If you missed the earlier parts of this new series then to reiterate.
In this series I'm going to share the plug-ins I JUST LOVE. Some of them are going to be popular, some not so. Some plug-ins do amazingly complex things whilst other very simple things. These are the plug-ins that you will almost always found sat on my mix somewhere because when I'm mixing I think 'I know what is going to help that' or in some cases rescue it!
I'm going to choose a different type of plug-in for each post and I hope you will also suggest a similar plug-in that you use for the same job. What I hope we achieve with this series is sharing of our favourite plug-ins.
I'm not expecting you to agree with my choices, or to go out and buy every plug-in I talk about. You may want to try them, but like me you may already have a plug-in that's a faithful friend to you, if that's the case then keep on using it.
As I say what I hope the articles and the comments do is point all of us to some real gems that we may never have tried. Enjoy!
The UAD Ampex ATR-102
Introduced in 1976, the Ampex ATR-102 2-Track Tape Recorder was a near-instant hit, thanks to its revolutionary servo-controlled reel motors and capstan, which provided smooth, continuous tape tension and handling. The large capstan, and absence of pinch rollers, provided nearly non-existent speed drift and ultra-low flutter. The clever ATR-102 design allowed users to change out heads and guides in mere minutes, with a 1" head being a very popular "hot-rod" modification in more recent years — especially when running at 15 IPS (inches per second). The ATR's role in modern recording history is so prevalent, that it would be easier to list classic albums that weren't mixed down on this machine, rather than to try to list all those that were.
Like the ATR-102 hardware, the plug-in allows you to choose between various Signal Paths (Input, Sync, Repro), different Tape Speeds / Emphasis EQs (NAB, CCIR, AES) and Tape Formula combinations, even including home/consumer tape. The Input (Record) Gain knob and the Cal button are the primary controls for regulating levels, and even saturating the tape, and can be used to deliver a heavily colored sound if desired. Other ATR-102 features include: 1/4," 1/2," or 1" Head Select, Biasing/Calibration controls (auto and manual), crosstalk, adjustable wow and flutter, and adjustable tape delay, which can be used for Automatic Double Tracking effects on vocals, guitars, and more.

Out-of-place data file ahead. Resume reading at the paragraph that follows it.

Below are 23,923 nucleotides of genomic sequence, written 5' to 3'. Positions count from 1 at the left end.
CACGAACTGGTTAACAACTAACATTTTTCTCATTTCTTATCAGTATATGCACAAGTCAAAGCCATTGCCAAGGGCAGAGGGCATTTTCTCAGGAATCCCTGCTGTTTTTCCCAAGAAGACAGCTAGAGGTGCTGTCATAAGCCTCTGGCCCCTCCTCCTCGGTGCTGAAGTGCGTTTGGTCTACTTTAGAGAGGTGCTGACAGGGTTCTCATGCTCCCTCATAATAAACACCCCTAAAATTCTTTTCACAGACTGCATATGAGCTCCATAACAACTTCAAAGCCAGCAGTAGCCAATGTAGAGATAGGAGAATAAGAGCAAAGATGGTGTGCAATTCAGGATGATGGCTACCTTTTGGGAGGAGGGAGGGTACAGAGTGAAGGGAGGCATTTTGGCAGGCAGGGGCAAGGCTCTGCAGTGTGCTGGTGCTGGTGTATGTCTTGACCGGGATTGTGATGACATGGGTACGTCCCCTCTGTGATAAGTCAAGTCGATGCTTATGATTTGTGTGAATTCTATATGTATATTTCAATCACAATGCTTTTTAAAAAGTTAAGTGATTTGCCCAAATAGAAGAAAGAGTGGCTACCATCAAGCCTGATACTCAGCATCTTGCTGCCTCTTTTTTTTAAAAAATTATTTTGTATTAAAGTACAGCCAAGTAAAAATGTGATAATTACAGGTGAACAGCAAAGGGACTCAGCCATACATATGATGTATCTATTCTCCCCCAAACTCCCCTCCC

The primary use for Ampex ATR-102, and the recommended method for “demoing” this plug-in, is as the last stereo insert on your master fader (or possibly the second-to-last insert before a brick-wall processor such as the UAD Precision Limiter). Set up the plug-in by first adjusting Tape Speed, Tape Formula, Cal Level, and Emphasis EQ, or simply select a preset. Note that as you lower the tape speed (i.e. 15 IPS, 7.5 IPS), the tape “sound” becomes more audible. Once this basic setup is made, adjust the L/R Record (input gain) levels for more or less tape/circuit coloration and saturation.
Other common uses for the Ampex ATR-102 are as individual mono or stereo insert effects, or as an auxiliary group effect where the user wishes to apply it only to specified sources or groups (e.g., drums, guitars, etc). Check out the ATR-102 Tips and Tricks blog article below to learn more.
Why I Love The UAD Ampex ATR-102 Plug-in
Tape emulation plug-ins are hugely popular these days with offerings from several big names but there's one tape emulation plug-in that I often have across my master buss, the UAD Ampex ATR-102.
The UAD Ampex ATR-102 plug-in features a lot of great presets to get me started but then a lot of tweaakbility if the preset isn't quite cutting the mustard. This offers a huge variety from something very subtle right through to a grungy tape running at low speed.
This plug-in has the ability to glue tracks together that without it in the mix seem to just slip around together - cohesion is what I'm looking for and the ATR-102 is the magic to make that happen.
Agree or is there something else you use?